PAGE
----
Here's an abridged version of Edge's introduction to the article:
Based on my time at table in 2012, I believe the following dishes, from both steam-table cafes and white-tablecloth bistros, will catalyze conversations in the coming year. ... I can tell you that all ... celebrate the best of Southern senses and sensibilities, histories and futures. Nota bene: Great eats are ephemeral. Here last night. Gone this afternoon. If the dish I love is not in the rotation when you arrive, call an audible, for none that emerge from these kitchens will be duds.
Tuesday is baked neck bones. Thursday is beef liver with onions. Saturday is pigs’ feet and fried chicken. But every day is fried cornbread day at this workhorse of a meat-and-three cafe, set in a dusty pink bungalow in the decidedly unhip Inglewood district of decidedly hip East Nashville.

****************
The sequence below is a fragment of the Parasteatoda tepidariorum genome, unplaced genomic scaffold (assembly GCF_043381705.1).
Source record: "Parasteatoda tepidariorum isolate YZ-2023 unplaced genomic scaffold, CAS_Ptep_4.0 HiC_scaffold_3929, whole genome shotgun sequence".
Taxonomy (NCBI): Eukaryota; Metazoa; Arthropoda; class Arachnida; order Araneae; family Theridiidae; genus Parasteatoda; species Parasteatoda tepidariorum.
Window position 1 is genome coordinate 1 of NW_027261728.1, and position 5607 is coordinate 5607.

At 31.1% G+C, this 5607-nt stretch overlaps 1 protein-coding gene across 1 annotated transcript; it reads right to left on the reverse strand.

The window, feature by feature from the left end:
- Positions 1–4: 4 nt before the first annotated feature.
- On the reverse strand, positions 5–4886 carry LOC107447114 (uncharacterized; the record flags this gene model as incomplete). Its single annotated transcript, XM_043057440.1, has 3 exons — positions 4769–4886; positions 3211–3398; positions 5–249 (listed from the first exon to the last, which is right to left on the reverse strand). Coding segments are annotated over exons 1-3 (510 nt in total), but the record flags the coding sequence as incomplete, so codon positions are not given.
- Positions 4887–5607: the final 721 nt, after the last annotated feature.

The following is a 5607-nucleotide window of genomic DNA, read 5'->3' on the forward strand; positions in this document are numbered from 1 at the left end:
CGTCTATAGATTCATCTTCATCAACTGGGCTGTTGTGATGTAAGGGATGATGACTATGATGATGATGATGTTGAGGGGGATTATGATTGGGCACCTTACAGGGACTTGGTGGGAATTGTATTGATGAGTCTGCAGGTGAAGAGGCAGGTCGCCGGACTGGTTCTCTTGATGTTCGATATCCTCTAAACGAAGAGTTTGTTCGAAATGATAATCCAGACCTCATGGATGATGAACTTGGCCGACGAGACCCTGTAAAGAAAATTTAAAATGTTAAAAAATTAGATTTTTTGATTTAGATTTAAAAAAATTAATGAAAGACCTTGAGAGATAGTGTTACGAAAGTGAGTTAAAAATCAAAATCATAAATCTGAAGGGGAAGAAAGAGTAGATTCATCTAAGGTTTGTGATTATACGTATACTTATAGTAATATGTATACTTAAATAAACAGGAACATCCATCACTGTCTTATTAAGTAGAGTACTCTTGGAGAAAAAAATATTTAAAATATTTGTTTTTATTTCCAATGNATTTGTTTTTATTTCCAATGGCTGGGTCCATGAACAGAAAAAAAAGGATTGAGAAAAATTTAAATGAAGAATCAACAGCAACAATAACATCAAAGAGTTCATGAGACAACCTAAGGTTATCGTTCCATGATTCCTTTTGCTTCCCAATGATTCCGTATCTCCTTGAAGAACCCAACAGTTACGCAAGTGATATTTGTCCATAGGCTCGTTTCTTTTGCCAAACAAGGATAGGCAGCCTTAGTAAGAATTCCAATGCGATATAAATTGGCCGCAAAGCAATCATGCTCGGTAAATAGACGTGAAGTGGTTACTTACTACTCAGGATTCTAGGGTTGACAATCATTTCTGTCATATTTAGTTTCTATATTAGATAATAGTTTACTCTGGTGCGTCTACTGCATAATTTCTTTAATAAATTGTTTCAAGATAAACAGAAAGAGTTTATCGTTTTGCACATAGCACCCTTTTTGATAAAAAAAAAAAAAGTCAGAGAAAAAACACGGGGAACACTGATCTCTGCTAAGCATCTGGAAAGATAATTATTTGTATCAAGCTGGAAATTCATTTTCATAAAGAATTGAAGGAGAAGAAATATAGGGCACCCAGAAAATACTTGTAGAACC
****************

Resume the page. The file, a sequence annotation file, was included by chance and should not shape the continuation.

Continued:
(Author's note: Inglewood unhip?) (Author's note: Author lives in Inglewood.)
Robert Bailey and his family cook the most elemental cornbread imaginable: cornmeal, water, salt, and a pinch of sugar. Fried hard, that cornbread emerges from the roiling oil with a sandpaper crust and a creamy core.
Gaze upon that oval of goodness before you dunk it in a bowl of collard greens. You can see the handprints of the cook who shaped it. Now crack it in two and sniff the streams of sweet corn aroma that rise ceilingward. Terms like handcrafted are employed too often these days. Here, my fellow eaters, is the real thing. Also on the menu: pork chops, girded by a sweet mantle of fat and fried in a parchment-thin batter.
As far as I can tell, Bailey & Cato are the only restaurant whose dish isn't pictured in the Garden & Gun slideshow. Maybe the would-be photographer was busy. Maybe Bailey and Cato were busy (they almost always are). Maybe cornbread in and of itself just ain't that photogenic.
But maybe, just maybe, Bailey & Cato is a little slice of the real Southern experience to begin with, and a picture would only tell a second-rate story heard second-hand from the food, which, to this eater, speaks for itself.